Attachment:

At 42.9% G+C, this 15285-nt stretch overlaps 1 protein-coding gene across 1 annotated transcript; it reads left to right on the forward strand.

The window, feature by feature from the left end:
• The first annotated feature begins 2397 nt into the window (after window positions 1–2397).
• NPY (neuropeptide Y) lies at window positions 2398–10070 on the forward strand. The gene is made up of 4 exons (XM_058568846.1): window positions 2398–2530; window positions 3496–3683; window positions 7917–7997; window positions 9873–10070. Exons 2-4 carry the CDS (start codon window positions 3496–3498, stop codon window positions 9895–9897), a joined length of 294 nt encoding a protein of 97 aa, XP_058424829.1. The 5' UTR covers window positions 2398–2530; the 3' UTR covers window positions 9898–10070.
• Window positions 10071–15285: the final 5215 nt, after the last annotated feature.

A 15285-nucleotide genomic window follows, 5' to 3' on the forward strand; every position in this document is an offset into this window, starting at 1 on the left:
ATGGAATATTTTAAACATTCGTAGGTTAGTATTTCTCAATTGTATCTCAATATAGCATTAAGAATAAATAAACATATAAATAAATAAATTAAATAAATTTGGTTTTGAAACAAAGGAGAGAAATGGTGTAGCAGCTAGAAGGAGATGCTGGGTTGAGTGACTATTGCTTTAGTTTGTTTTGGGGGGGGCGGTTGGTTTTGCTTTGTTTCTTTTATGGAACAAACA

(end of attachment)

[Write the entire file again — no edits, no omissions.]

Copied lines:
At 42.9% G+C, this 15285-nt stretch overlaps 1 protein-coding gene across 1 annotated transcript; it reads left to right on the forward strand.

The window, feature by feature from the left end:
• The first annotated feature begins 2397 nt into the window (after window positions 1–2397).
• NPY (neuropeptide Y) lies at window positions 2398–10070 on the forward strand. The gene is made up of 4 exons (XM_058568846.1): window positions 2398–2530; window positions 3496–3683; window positions 7917–7997; window positions 9873–10070. Exons 2-4 carry the CDS (start codon window positions 3496–3498, stop codon window positions 9895–9897), a joined length of 294 nt encoding a protein of 97 aa, XP_058424829.1. The 5' UTR covers window positions 2398–2530; the 3' UTR covers window positions 9898–10070.
• Window positions 10071–15285: the final 5215 nt, after the last annotated feature.

A 15285-nucleotide genomic window follows, 5' to 3' on the forward strand; every position in this document is an offset into this window, starting at 1 on the left:
ATGGAATATTTTAAACATTCGTAGGTTAGTATTTCTCAATTGTATCTCAATATAGCATTAAGAATAAATAAACATATAAATAAATAAATTAAATAAATTTGGTTTTGAAACAAAGGAGAGAAATGGTGTAGCAGCTAGAAGGAGATGCTGGGTTGAGTGACTATTGCTTTAGTTTGTTTTGGGGGGGGCGGTTGGTTTTGCTTTGTTTCTTTTATGGAACAAACA